Ever since then the Night of Theatre has been held every year.

Decisions on projects to undertake and artists to invite continued to be taken collectively. Similarly, the evaluation of activities gave rise to group meetings. But we still needed moreautonomy. We understood this while reflecting on this problem with a French anthropologist (Marc Hatzfeld) and a Colombian choreographer (Sandra Gomez). With the pretext of an agreement signed with the Barcelona Institute of Theatre (allowing us to welcome Masters students for their practical internships), we launched an innovative pedagogical programme: giving twelve young villagers (who, apart from having the proper leanings, would soon play active roles in the life of the community) the tools and knowledge enabling them to carry out, in the Cultural Centre, with rigour and responsibility, all the singular projects that they would have the desire to see implemented.

We didn’t really know what we were getting ourselves into. It was a matter of meeting concrete needs in certain domains, stimulating creative capacities in others. The first session, ten days long, took place in July 2014: Spanish lessons, analysis of artworks, vocal training, microphone handling, sound exploration via the body. The second session in December 2014 included a writing workshop, awareness-raising on health problems, namely drinking water (at the request of the young people), English lessons, production management of performing arts, elaboration of a twelve-month cultural programme. The third session, in May 2015, covered computing, initiation to Internet and an online anthropology workshop on “poetics of the land”. The fourth session was held in October 2015: conclusion of the anthropology workshop and sound exploration through Santhal musical instruments. The contributors – artists, universityprofessors, post-graduate students – came from France, India and… Venezuela.

This programme – aiming not to teach but to stimulate, not to train but to catalyse – is as efficient as it is joyful. As long as they begin to stand out, desires take shape and art becomes more relevant and effective. For example, for Essay on Seasonal Variation in Santhal Society, the show on which we were working for Night of Theatre n°9 • La Nuit des idées, I was collaborating with a 15-year-old Santhal girl (whose first experience in theatre with us dates back to 2008!). Part of the text was written by two villagers aged 24 and 16. The same goes for the video filming of rehearsals and the use of computers during the performance.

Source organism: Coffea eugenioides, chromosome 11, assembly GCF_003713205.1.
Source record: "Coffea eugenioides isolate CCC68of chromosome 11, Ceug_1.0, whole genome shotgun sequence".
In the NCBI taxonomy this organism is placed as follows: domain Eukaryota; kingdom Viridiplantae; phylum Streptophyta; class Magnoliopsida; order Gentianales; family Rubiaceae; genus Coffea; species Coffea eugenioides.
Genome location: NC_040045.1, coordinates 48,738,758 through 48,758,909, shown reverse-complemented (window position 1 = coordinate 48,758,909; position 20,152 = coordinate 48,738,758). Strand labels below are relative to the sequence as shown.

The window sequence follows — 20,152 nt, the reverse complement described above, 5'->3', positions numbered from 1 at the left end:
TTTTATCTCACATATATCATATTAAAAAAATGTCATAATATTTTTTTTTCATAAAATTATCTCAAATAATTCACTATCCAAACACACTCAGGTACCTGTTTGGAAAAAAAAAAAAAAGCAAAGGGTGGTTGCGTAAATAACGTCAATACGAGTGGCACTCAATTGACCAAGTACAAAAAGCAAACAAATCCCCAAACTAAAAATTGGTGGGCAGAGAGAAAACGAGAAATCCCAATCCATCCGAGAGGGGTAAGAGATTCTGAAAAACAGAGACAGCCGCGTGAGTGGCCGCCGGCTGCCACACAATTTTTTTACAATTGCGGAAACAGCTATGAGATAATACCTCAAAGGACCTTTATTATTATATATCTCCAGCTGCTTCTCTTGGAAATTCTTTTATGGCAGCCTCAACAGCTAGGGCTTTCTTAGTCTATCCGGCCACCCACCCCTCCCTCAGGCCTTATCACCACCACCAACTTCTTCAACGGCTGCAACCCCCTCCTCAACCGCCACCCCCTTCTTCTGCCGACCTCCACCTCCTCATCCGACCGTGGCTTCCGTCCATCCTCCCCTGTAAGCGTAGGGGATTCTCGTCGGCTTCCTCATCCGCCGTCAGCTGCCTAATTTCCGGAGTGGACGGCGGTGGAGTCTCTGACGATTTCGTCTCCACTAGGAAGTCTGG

Together, we are coming up with surprising setups such as Try Me under Water, a nocturnal journey in the countryside surrounding the village, punctuated by minimalist interventions (beams of light on a field, faces projected onto a tree, a bicycle crossing a path, bodies entering water), which reshape the landscape and the contemplative experience the audience have of it. In 2016, with the support of the Alliance française du Bengale, Jadavpur University and MACE, a new staging in Kolkata of Bachchader Experimentum, our previous performance, confirms this intuition. The latter was presented for five successive days in five different public spaces, which, far from being a handicap, proved to be a source of constant aesthetic inventions.

So we have not stayed in the one spot. It was necessary for movement not to be limited, for it to go further. This is how the idea of “professionalising” our young team came to light: We intend to prepare twelve young Santhal villagers, each with his or her own speciality (such as contemporary dance, literary writing, video art, sound art or theatre direction), to become art professionals with access, if they so wish, to international perspectives. It is not academic training that is at stake, but an inventive gesture. If we hope for the arts that to remain alive, that they drag on us and disturb us, there can be no question of merging young talents – those who, tomorrow, will be at work – in a mold of what artistic practices should be today. The core of the issue lies in listening to desires, singularities, in such a way as to support each and every person in his or her blossoming – supporting them, thus, with attention and rigour, means being their contemporary, in the etymological sense of this word.

Our friend of unbridled wisdom Patrice Maniglier proposed that we call this dynamic the Borotalpada International Reciprocal School. And he added: “BIRS… it’s all about moving a world in another to globalise finally!”

To be continued.


Jean-Frédéric Chevallier


published in Fabricate (Fabric of) Art • Fabrique de l’Art, n°3/4, Kolkata, Trimukhi Platform, 2017-2018, p. 81-85.

read the published version (PDF)